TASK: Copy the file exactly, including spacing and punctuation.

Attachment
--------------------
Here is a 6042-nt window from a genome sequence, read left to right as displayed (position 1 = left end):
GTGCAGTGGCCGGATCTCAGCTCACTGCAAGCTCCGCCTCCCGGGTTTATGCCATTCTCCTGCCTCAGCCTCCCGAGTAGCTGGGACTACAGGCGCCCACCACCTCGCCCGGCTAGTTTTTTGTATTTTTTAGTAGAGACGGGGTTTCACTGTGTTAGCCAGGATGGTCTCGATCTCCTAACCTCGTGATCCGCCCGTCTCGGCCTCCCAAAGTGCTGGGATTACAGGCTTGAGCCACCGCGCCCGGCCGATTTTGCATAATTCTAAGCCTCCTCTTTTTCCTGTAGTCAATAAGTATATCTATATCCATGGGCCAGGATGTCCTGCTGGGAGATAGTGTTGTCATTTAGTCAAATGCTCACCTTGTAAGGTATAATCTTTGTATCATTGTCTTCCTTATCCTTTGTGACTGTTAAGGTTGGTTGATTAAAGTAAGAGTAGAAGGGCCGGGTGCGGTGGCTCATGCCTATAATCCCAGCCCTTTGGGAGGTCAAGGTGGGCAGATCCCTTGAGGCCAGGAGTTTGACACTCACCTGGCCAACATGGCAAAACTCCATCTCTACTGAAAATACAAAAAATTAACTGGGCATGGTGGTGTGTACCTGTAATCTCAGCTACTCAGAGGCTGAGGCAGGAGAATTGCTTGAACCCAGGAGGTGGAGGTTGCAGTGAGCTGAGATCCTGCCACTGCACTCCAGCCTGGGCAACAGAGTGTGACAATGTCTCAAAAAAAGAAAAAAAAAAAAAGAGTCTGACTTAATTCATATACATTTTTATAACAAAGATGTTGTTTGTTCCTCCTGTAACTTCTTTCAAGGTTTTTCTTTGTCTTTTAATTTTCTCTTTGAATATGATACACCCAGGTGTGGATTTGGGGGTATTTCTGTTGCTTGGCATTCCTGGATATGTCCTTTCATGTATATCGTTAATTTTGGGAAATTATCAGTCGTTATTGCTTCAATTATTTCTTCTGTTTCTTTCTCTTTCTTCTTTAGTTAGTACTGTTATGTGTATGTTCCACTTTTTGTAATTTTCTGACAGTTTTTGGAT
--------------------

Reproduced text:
Here is a 6042-nt window from a genome sequence, read left to right as displayed (position 1 = left end):
GTGCAGTGGCCGGATCTCAGCTCACTGCAAGCTCCGCCTCCCGGGTTTATGCCATTCTCCTGCCTCAGCCTCCCGAGTAGCTGGGACTACAGGCGCCCACCACCTCGCCCGGCTAGTTTTTTGTATTTTTTAGTAGAGACGGGGTTTCACTGTGTTAGCCAGGATGGTCTCGATCTCCTAACCTCGTGATCCGCCCGTCTCGGCCTCCCAAAGTGCTGGGATTACAGGCTTGAGCCACCGCGCCCGGCCGATTTTGCATAATTCTAAGCCTCCTCTTTTTCCTGTAGTCAATAAGTATATCTATATCCATGGGCCAGGATGTCCTGCTGGGAGATAGTGTTGTCATTTAGTCAAATGCTCACCTTGTAAGGTATAATCTTTGTATCATTGTCTTCCTTATCCTTTGTGACTGTTAAGGTTGGTTGATTAAAGTAAGAGTAGAAGGGCCGGGTGCGGTGGCTCATGCCTATAATCCCAGCCCTTTGGGAGGTCAAGGTGGGCAGATCCCTTGAGGCCAGGAGTTTGACACTCACCTGGCCAACATGGCAAAACTCCATCTCTACTGAAAATACAAAAAATTAACTGGGCATGGTGGTGTGTACCTGTAATCTCAGCTACTCAGAGGCTGAGGCAGGAGAATTGCTTGAACCCAGGAGGTGGAGGTTGCAGTGAGCTGAGATCCTGCCACTGCACTCCAGCCTGGGCAACAGAGTGTGACAATGTCTCAAAAAAAGAAAAAAAAAAAAAGAGTCTGACTTAATTCATATACATTTTTATAACAAAGATGTTGTTTGTTCCTCCTGTAACTTCTTTCAAGGTTTTTCTTTGTCTTTTAATTTTCTCTTTGAATATGATACACCCAGGTGTGGATTTGGGGGTATTTCTGTTGCTTGGCATTCCTGGATATGTCCTTTCATGTATATCGTTAATTTTGGGAAATTATCAGTCGTTATTGCTTCAATTATTTCTTCTGTTTCTTTCTCTTTCTTCTTTAGTTAGTACTGTTATGTGTATGTTCCACTTTTTGTAATTTTCTGACAGTTTTTGGAT